I think for me it will be wondering if I've done enough ... have I made a big enough difference? I have no doubt that students will be enthusiastic about helping others, helping themselves, helping the planet. But, I think at the end of the year I'll wonder if I could have come up with others ways in which they could have participated.

What part of the job are you looking forward to most?

I'm looking forward to watching students' faces when they see they've actually accomplished something and made a difference. It's an incredibly rewarding experience as a teacher!

How do you plan to juggle teaching, research and being a Faculty Master?

That is going to be a challenge! I'm still the undergrad program director in bioengineering and I'm still teaching the senior capstone design course, and those are both very time consuming. And, while I'm not doing much research this year, I am writing a couple of books. One book is on turbulent fluid mechanics, which is my research specialty, and the other is on engineering social justice and peace. [Catalano has written three other ethics-related books: Engineering Ethics: Peace, Justice and the Earth (2006); Engineering, Poverty, and the Earth (2007); and Tragedy in the Gulf: A Call for a New Engineering Ethic (2011).]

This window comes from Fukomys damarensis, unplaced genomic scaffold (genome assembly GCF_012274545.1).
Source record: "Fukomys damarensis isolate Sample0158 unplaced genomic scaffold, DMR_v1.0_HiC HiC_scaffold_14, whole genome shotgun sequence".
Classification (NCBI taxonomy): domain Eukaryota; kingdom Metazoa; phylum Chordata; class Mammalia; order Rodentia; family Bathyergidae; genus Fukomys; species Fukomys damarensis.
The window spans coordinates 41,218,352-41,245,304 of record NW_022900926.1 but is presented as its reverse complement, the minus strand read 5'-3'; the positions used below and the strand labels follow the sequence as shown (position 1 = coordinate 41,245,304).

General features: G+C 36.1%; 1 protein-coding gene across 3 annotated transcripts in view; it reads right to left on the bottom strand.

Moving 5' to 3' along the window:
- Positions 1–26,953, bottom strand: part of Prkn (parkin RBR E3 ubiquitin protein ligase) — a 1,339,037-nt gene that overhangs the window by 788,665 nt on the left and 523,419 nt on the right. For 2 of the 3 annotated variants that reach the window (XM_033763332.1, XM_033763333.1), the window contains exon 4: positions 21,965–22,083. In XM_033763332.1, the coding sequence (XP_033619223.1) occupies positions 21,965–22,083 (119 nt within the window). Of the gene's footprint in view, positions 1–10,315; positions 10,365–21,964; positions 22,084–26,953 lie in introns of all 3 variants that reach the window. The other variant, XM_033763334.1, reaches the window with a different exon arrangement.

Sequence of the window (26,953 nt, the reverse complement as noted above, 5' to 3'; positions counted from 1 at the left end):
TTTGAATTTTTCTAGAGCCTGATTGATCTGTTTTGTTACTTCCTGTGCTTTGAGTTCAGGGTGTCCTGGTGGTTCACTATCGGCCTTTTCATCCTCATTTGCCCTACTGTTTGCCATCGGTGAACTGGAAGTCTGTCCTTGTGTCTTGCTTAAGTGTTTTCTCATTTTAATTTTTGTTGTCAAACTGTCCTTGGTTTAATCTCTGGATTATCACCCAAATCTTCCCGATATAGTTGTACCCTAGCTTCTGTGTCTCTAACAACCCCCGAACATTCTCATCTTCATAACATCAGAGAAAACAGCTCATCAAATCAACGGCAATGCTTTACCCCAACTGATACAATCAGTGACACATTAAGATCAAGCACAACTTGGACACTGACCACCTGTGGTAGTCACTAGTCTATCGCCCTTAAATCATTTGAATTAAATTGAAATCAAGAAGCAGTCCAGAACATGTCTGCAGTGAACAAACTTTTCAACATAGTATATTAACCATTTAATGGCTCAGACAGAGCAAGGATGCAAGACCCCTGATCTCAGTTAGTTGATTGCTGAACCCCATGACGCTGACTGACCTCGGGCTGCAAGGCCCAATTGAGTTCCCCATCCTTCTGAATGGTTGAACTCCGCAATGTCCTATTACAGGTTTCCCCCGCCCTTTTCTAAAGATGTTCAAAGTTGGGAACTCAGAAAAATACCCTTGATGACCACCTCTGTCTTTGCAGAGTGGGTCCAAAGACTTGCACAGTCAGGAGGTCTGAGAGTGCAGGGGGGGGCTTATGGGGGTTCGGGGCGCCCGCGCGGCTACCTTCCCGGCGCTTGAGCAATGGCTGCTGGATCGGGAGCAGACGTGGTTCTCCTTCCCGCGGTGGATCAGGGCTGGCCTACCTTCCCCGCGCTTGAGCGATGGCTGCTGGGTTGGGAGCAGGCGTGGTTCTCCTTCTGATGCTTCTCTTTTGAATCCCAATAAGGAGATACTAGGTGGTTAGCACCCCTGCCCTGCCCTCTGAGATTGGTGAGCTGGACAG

What immediate plans do you have for Susquehanna and Hillside?

We have a big event scheduled for September 15. Atka, an arctic wolf, is coming to campus! I've done a lot of work with wolf issues, particularly with a wonderful group at the Wolf Conservation Center in South Salem, N.Y. A good friend there, Maggie Howell, is the education director, and she and I have worked together on different projects. So, I thought, what better way to kick off the new year than to bring Atka back? The visit will tie into our "peace with the planet" theme, focusing on issues of endangered species.

Is there something that students might not know about you that you're willing to share?

I'm an avid motorcyclist! I have a Ducati Multistrada, which I love riding. I also work with Alaskan malamute rescue societies, and my wife and I have had seven Alaskan malamutes. There isn't a New York rescue group, but there's a national group called CHAAMP (Chesapeake Area Alaskan Malamute Protection) that I work with. So, if you ever want to adopt an Alaskan malamute, I would come to your home and see if it's a good environment for that type of breed. They're not difficult, but they're not people pleasers either. That's great for some people, but others would rather have a golden retriever. For me, it's great because that fits my personality perfectly: I don't want to control you, I want you to be who you are.

 

Last Updated: 7/23/14